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Building a computer-integrated manufacturing training program

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I’ve worked on fighter jets for 20 years, so I know how to build things. At Palo Verde High School in Nevada, I teach engineering and recently helped create a manufacturing lab for our students, tapping curriculum from Project Lead the Way and equipment from Intelitek.

PLTW is a four-year program that teaches students 3D modeling (introductory engineering design); applied physics (principles of engineering); and turning 3D modeling into code that machines can read (computer-integrated manufacturing or CIM). The final course is engineering design where students invent things based on what they’ve learned in the previous three years. 

Workers with technical skills help boost economy

PLTW is designed for college-bound kids and many of my students go on to study engineering at large universities. But students also have the option of going to work right out of high school with the technical skills they are learning in class. For example, we recently received a call from a local company asking if he had any students qualified to run lasers and water jets. The Las Vegas company told me that if we sent trained students, the company would invest in teaching them how to work on lasers and water jets. One of our students is now working part-time for one of these companies for $17.50/hour until he finishes school. Then he’ll work for the company full time. This student now does exactly what I teach kids in this program to do and for good wages.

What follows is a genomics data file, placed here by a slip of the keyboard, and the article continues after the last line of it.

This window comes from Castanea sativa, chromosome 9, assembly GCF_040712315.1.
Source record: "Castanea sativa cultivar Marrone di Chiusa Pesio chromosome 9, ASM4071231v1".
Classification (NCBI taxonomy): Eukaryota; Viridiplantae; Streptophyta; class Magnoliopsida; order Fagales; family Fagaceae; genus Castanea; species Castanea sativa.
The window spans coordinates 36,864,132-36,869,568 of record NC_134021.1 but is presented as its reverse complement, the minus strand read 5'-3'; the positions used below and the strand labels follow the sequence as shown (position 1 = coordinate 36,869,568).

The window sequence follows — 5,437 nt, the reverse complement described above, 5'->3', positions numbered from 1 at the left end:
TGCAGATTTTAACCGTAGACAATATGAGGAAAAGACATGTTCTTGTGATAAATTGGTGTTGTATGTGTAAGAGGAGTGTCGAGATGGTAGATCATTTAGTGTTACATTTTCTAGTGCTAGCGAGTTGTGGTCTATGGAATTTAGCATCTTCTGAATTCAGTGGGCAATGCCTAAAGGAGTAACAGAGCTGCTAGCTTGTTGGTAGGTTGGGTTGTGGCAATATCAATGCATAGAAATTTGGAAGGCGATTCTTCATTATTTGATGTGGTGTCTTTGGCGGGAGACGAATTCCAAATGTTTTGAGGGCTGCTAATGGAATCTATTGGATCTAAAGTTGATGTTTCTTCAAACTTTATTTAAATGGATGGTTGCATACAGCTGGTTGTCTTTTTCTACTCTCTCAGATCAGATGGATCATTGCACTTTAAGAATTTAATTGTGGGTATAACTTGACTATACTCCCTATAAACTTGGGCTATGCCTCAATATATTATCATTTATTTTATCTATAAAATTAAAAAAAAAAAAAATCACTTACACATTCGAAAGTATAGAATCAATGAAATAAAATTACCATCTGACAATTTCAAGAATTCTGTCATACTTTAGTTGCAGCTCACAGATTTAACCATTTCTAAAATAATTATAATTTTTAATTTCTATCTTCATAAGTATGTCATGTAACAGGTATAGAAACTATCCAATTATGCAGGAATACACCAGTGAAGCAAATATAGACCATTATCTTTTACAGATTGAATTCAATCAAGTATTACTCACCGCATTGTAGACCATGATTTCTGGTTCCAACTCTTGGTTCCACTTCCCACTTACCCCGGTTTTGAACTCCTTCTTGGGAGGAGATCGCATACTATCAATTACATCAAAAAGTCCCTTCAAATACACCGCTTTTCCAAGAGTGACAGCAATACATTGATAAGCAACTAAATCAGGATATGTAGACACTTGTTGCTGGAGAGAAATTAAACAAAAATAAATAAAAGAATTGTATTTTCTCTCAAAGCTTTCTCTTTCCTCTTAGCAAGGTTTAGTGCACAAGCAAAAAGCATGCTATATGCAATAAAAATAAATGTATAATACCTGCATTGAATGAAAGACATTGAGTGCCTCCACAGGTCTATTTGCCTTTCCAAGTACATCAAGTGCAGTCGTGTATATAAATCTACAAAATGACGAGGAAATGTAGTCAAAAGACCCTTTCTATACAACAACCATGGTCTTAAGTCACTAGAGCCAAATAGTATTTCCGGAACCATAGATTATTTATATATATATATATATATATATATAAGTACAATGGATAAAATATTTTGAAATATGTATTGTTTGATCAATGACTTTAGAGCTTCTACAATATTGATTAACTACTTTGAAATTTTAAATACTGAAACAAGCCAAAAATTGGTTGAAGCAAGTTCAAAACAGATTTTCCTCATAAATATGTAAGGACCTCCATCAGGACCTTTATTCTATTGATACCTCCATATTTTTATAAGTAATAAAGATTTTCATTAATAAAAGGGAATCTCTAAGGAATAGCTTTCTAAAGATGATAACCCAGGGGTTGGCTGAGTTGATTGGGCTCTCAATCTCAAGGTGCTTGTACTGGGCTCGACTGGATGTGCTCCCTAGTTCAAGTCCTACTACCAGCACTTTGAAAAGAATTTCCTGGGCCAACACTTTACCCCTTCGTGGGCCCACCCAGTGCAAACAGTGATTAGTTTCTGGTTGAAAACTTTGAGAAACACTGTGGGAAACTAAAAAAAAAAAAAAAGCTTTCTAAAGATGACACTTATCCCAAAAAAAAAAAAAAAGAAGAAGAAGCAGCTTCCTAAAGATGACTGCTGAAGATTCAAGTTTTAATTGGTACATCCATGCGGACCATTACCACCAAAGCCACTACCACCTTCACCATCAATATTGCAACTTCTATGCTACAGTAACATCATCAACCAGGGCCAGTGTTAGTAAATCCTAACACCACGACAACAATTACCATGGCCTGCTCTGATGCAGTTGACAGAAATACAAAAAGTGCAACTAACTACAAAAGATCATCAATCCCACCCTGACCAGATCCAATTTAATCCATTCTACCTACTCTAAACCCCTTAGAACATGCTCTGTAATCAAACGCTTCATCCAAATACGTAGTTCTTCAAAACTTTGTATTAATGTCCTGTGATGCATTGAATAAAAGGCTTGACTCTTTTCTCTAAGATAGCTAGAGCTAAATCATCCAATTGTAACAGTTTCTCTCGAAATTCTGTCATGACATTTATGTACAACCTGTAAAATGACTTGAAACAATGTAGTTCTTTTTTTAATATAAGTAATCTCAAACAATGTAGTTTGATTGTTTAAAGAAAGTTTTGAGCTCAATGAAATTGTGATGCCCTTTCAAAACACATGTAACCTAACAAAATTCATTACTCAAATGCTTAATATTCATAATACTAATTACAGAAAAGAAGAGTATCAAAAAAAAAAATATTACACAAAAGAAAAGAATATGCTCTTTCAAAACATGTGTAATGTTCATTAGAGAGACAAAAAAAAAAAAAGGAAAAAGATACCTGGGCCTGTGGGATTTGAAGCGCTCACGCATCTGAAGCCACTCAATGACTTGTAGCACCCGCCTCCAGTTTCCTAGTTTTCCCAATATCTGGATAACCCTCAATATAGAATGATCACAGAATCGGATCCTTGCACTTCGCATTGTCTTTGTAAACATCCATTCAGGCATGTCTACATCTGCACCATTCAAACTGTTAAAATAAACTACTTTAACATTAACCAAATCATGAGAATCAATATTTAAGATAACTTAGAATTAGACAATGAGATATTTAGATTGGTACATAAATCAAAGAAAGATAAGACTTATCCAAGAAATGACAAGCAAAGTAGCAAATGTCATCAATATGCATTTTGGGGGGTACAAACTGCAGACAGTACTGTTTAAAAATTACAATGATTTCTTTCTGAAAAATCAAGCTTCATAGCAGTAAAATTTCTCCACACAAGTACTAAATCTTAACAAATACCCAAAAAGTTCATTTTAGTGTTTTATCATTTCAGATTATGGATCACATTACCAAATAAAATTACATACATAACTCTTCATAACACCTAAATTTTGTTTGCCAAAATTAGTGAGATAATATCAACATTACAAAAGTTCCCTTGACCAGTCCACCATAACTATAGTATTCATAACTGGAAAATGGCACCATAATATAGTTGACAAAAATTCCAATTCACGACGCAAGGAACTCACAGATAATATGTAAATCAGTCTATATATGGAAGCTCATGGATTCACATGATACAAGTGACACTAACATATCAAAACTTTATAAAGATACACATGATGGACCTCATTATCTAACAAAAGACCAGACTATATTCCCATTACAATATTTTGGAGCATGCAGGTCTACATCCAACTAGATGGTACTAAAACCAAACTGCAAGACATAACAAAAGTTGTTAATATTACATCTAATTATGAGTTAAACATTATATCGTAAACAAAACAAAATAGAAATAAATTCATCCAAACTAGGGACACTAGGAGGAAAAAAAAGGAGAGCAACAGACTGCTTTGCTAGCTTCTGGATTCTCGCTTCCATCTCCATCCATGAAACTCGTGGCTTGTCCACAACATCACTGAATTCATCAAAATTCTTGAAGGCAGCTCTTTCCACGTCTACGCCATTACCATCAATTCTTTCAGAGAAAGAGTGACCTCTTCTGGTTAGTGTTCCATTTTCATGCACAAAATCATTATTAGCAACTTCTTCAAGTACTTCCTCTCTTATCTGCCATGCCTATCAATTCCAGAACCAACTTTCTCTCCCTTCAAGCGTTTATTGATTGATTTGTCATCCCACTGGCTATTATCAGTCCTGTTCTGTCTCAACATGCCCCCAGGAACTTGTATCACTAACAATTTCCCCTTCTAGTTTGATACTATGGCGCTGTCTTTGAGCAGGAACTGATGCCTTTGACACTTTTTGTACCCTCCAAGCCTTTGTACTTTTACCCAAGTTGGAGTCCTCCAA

Here’s another example: Tesla moved its plant to Nevada and manufacturing became popular at just the time we were creating our program. Last December, we met with 11 local CEOs from construction and small manufacturing companies who needed students like ours to fill their staffing needs. Manufacturing is production and production is key to economic growth. 

Higher education still matters

Although kids can get a job right out of this program, they will need additional training to find a satisfying career. I remind my kids that this is a great jumpstart, though. If you have skill right out of high school and find work with a good company, the company will send you to a post-secondary school so you can grow vertically in the company. They will pay for that. I’ve talked to business owners and they tell me, “We’ll pay for their education, just find us the kids.”

Automation: The big picture

Creating a manufacturing program provides students with essential technical skills to begin a career, or it can help students gain entry to engineering programs at top universities.

I advise schools to showcase the opportunities for students. If they can see how it works -- applying the math and science -- they’ll become interested. These engineering skills are useful in other careers besides manufacturing. Automation is an essential part of any manufacturing business. Learning about automation and manufacturing provides good training for many future technical careers.

 

Stephen Turbie is an engineering instructor at Palo Verde High School in Las Vegas, Nevada.

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